By O’Hara Shipe

For the second time in three weeks, the Alaska Center for the Performing Arts will host an internationally acclaimed bluegrass quartet. However, that’s where the similarities between last week’s performers, Che Apalache, and We Banjo 3 end.

Formed in the small coastal town of Galway, Ireland, We Banjo 3 is what happens when two sets of prodigal brothers get together to play music.

“We started off in Irish music—there’s a huge culture of Irish music back home and it’s a huge part of our cultural identity,” explains the band’s banjo player, Martin Howley.

But how does an Irishman become interested in a musical genre largely associated with middle-America? According to Howley, it’s not as strange as one might think.

“My brother and I grew up listening to a lot of bluegrass and country by virtue of the fact that our father was very interested in the country music of Hank Williams and Johnny Cash. Maybe we didn’t know the rules at the time, but we could hear that there was a similarity between it and the Irish traditional music we were playing,” Howley says.

A seven-time All-Ireland Banjo Champion, Martin Howley is the first Irish banjo player to play at the Grand Ol’ Opry in Nashville. His kid brother, David, is the band’s lead singer and a multi-instrumental. We Banjo 3’s other set of brothers, Enda and Fergal Scahill, are both renowned Irish instrumentalists—Enda on banjo and Fergal on the fiddle.

Initially, a trio of banjo players discovering the connection between the banjo and traditional Irish music, the band’s first album was an exploration of the instrument.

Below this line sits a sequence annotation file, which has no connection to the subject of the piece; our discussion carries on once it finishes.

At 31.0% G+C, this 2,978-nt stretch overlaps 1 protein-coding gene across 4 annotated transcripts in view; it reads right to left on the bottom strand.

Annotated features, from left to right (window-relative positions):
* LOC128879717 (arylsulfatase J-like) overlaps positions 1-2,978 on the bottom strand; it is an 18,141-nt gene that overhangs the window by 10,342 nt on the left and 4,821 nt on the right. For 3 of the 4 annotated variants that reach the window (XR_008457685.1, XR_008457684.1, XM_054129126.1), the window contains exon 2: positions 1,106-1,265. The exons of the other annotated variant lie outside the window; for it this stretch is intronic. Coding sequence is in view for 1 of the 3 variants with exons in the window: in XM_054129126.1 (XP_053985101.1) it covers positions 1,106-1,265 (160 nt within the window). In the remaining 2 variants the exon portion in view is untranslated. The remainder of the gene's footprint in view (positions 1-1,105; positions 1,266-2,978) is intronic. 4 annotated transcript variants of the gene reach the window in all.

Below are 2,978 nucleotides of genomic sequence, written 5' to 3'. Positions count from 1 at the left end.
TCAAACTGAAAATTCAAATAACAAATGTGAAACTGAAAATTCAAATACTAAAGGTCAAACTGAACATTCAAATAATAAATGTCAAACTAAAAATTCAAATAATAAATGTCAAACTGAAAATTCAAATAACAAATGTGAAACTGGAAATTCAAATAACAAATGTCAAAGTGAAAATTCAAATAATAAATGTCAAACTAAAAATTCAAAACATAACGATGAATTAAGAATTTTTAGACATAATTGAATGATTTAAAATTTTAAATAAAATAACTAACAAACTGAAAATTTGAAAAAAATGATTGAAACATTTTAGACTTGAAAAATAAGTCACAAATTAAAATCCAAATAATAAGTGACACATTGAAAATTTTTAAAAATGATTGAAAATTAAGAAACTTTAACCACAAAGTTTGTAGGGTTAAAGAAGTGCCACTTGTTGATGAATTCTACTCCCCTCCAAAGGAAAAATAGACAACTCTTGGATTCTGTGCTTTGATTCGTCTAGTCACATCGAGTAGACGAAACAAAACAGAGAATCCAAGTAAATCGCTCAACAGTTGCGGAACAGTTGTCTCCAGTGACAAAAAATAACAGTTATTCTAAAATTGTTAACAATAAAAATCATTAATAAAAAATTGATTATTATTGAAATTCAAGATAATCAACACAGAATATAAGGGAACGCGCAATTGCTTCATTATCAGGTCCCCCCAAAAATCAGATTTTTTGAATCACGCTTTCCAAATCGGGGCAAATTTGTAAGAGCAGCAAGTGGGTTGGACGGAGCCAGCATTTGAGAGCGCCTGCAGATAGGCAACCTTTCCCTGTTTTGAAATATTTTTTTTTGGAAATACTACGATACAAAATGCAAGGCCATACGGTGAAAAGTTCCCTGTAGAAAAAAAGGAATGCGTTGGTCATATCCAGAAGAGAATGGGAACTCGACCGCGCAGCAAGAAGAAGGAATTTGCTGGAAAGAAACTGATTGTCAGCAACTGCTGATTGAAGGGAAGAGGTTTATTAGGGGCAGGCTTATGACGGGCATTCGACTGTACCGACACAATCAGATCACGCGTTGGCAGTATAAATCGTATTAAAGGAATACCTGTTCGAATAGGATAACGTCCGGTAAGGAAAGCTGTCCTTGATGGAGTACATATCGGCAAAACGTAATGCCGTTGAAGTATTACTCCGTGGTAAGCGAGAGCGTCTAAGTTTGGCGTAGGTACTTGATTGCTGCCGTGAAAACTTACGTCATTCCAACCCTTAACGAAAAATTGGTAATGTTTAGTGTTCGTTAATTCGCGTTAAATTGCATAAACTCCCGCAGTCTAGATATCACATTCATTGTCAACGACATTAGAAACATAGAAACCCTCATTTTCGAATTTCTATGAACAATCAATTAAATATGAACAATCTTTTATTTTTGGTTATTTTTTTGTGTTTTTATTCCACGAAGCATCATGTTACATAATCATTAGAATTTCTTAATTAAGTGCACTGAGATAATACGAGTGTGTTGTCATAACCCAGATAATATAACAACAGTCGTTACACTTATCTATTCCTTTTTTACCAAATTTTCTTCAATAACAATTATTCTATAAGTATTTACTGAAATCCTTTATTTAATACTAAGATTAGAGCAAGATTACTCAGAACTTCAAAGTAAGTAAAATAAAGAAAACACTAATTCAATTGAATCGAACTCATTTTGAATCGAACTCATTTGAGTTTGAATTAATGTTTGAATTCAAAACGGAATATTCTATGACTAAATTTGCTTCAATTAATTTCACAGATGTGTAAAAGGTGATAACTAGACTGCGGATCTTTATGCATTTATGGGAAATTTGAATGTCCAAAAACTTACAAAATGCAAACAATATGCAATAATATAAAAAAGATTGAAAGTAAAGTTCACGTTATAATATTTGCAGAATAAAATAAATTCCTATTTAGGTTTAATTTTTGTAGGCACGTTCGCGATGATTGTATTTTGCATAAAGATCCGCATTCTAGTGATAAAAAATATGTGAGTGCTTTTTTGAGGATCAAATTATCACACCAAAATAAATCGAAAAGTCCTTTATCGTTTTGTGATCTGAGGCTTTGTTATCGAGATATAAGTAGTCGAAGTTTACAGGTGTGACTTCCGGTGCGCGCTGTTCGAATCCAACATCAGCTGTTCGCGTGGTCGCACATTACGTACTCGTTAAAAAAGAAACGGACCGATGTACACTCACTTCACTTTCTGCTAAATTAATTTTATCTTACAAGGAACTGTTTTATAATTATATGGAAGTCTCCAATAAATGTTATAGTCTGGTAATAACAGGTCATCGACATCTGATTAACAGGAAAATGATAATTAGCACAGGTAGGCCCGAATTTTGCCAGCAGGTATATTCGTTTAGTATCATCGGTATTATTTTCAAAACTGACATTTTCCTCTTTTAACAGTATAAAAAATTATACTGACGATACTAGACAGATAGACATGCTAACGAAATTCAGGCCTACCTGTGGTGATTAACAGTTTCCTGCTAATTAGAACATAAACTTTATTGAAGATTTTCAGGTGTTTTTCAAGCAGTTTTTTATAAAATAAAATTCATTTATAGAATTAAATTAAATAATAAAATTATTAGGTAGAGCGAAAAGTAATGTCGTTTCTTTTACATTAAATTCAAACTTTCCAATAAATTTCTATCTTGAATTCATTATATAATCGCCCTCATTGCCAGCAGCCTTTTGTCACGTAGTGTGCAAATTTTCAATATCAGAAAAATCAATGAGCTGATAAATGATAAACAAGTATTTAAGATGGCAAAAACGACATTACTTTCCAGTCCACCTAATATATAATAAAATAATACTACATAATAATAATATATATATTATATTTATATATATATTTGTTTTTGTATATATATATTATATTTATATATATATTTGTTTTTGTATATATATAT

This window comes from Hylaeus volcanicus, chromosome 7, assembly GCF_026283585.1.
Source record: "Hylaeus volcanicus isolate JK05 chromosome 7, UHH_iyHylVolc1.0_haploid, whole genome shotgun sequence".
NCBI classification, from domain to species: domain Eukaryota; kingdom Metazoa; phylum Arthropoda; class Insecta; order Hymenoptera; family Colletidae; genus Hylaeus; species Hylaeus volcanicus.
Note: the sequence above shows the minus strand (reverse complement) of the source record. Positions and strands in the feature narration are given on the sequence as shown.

“After that first album, we started to talk about what we could sonically to add more diversity to our sound and Fergal is one of the fiddlers in Ireland today. He came along to a show with us and we all just thought it was magic. I mean, we had all grown up playing music together and knew each other’s musical stylistic preferences intimately so that was a big part of Fergal joining the band.”

Howley has reason to be so complimentary of his bandmates. Fergal is an Irish Champion of fiddle and bodhran and Enda is a leading author on Irish banjo techniques with two self-published titles.

Aside from the band’s technical skill, their approach to bluegrass that makes them special.

“For a long time, my brother David suffered in his own darkness with mental illness and I think music was a big part of his therapy and his rehabilitation. Being able to write and to voice that in a constructive way has helped. So, we wanted to shine a light on how many people, either privately or within their family, are dealing with [mental illness]. We don’t have to suffer alone and we use our music to touch people’s lives in a positive way,” explains Howley.

Wrought with major chords and high-tempo beats, We Banjo 3 takes their message of positivity and happiness very seriously. So, seriously that it has become a mainstay of their performances.

“We love audience participation and we guarantee you that people will be dancing and smiling and have cried at some point in the show! [Our shows are] sort of a like a roller coaster of emotions and a good physical workout,” says Howley with a laugh.

We Banjo 3 will take the Discovery Theatre stage on Saturday, October 5 at 7:30pm. Tickets are $40 and up at CenterTix.com.

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